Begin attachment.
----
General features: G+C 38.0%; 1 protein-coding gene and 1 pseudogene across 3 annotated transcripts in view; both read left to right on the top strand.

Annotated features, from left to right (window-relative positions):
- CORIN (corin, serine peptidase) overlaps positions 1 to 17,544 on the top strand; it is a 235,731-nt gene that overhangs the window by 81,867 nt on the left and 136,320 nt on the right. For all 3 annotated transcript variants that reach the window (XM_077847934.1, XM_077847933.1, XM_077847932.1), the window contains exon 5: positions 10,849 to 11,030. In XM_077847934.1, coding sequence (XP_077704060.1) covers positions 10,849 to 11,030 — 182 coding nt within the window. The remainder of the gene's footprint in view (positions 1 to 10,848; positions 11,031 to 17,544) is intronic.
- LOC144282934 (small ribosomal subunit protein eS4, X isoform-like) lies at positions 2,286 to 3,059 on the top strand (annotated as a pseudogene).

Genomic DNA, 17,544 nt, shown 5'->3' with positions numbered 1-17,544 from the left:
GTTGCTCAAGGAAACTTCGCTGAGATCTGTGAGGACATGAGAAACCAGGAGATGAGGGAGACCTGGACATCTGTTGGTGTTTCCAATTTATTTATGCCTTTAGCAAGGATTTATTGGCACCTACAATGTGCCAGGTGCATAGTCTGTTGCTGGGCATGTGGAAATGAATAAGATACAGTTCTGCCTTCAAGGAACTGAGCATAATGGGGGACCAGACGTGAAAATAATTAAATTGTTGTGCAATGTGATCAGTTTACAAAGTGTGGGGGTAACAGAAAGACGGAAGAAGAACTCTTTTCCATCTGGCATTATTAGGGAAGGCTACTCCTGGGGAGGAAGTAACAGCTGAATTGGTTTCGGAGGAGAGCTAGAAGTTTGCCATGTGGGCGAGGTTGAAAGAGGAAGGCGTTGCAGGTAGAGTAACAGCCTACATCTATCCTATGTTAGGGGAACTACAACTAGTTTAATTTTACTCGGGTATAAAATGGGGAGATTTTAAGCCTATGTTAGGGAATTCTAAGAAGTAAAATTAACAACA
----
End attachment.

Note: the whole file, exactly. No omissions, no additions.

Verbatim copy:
General features: G+C 38.0%; 1 protein-coding gene and 1 pseudogene across 3 annotated transcripts in view; both read left to right on the top strand.

Annotated features, from left to right (window-relative positions):
- CORIN (corin, serine peptidase) overlaps positions 1 to 17,544 on the top strand; it is a 235,731-nt gene that overhangs the window by 81,867 nt on the left and 136,320 nt on the right. For all 3 annotated transcript variants that reach the window (XM_077847934.1, XM_077847933.1, XM_077847932.1), the window contains exon 5: positions 10,849 to 11,030. In XM_077847934.1, coding sequence (XP_077704060.1) covers positions 10,849 to 11,030 — 182 coding nt within the window. The remainder of the gene's footprint in view (positions 1 to 10,848; positions 11,031 to 17,544) is intronic.
- LOC144282934 (small ribosomal subunit protein eS4, X isoform-like) lies at positions 2,286 to 3,059 on the top strand (annotated as a pseudogene).

Genomic DNA, 17,544 nt, shown 5'->3' with positions numbered 1-17,544 from the left:
GTTGCTCAAGGAAACTTCGCTGAGATCTGTGAGGACATGAGAAACCAGGAGATGAGGGAGACCTGGACATCTGTTGGTGTTTCCAATTTATTTATGCCTTTAGCAAGGATTTATTGGCACCTACAATGTGCCAGGTGCATAGTCTGTTGCTGGGCATGTGGAAATGAATAAGATACAGTTCTGCCTTCAAGGAACTGAGCATAATGGGGGACCAGACGTGAAAATAATTAAATTGTTGTGCAATGTGATCAGTTTACAAAGTGTGGGGGTAACAGAAAGACGGAAGAAGAACTCTTTTCCATCTGGCATTATTAGGGAAGGCTACTCCTGGGGAGGAAGTAACAGCTGAATTGGTTTCGGAGGAGAGCTAGAAGTTTGCCATGTGGGCGAGGTTGAAAGAGGAAGGCGTTGCAGGTAGAGTAACAGCCTACATCTATCCTATGTTAGGGGAACTACAACTAGTTTAATTTTACTCGGGTATAAAATGGGGAGATTTTAAGCCTATGTTAGGGAATTCTAAGAAGTAAAATTAACAACA